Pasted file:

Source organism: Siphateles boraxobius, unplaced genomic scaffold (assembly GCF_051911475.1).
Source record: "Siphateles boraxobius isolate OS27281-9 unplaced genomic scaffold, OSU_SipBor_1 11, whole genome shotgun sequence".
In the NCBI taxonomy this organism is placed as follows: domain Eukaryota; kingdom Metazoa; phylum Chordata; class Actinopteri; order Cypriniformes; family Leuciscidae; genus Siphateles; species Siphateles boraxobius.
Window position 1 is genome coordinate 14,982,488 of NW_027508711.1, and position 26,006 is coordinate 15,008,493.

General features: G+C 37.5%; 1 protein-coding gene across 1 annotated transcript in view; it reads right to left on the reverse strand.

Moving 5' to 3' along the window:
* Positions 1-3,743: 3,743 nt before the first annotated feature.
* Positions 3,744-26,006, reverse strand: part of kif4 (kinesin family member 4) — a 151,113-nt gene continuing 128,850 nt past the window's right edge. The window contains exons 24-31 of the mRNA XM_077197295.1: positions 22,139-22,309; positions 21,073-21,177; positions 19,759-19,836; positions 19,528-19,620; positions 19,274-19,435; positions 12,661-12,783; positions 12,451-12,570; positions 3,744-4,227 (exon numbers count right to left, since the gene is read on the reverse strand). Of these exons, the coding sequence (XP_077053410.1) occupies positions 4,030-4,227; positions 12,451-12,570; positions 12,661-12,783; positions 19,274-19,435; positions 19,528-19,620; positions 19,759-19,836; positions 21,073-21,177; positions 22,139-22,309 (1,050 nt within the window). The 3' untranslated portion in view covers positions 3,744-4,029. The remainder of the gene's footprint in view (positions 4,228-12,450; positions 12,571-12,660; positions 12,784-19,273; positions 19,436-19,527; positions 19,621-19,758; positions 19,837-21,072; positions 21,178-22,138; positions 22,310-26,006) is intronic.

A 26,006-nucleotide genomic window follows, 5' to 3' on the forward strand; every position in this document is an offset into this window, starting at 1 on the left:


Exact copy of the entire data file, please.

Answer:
Source organism: Siphateles boraxobius, unplaced genomic scaffold (assembly GCF_051911475.1).
Source record: "Siphateles boraxobius isolate OS27281-9 unplaced genomic scaffold, OSU_SipBor_1 11, whole genome shotgun sequence".
In the NCBI taxonomy this organism is placed as follows: domain Eukaryota; kingdom Metazoa; phylum Chordata; class Actinopteri; order Cypriniformes; family Leuciscidae; genus Siphateles; species Siphateles boraxobius.
Window position 1 is genome coordinate 14,982,488 of NW_027508711.1, and position 26,006 is coordinate 15,008,493.

General features: G+C 37.5%; 1 protein-coding gene across 1 annotated transcript in view; it reads right to left on the reverse strand.

Moving 5' to 3' along the window:
* Positions 1-3,743: 3,743 nt before the first annotated feature.
* Positions 3,744-26,006, reverse strand: part of kif4 (kinesin family member 4) — a 151,113-nt gene continuing 128,850 nt past the window's right edge. The window contains exons 24-31 of the mRNA XM_077197295.1: positions 22,139-22,309; positions 21,073-21,177; positions 19,759-19,836; positions 19,528-19,620; positions 19,274-19,435; positions 12,661-12,783; positions 12,451-12,570; positions 3,744-4,227 (exon numbers count right to left, since the gene is read on the reverse strand). Of these exons, the coding sequence (XP_077053410.1) occupies positions 4,030-4,227; positions 12,451-12,570; positions 12,661-12,783; positions 19,274-19,435; positions 19,528-19,620; positions 19,759-19,836; positions 21,073-21,177; positions 22,139-22,309 (1,050 nt within the window). The 3' untranslated portion in view covers positions 3,744-4,029. The remainder of the gene's footprint in view (positions 4,228-12,450; positions 12,571-12,660; positions 12,784-19,273; positions 19,436-19,527; positions 19,621-19,758; positions 19,837-21,072; positions 21,178-22,138; positions 22,310-26,006) is intronic.

A 26,006-nucleotide genomic window follows, 5' to 3' on the forward strand; every position in this document is an offset into this window, starting at 1 on the left: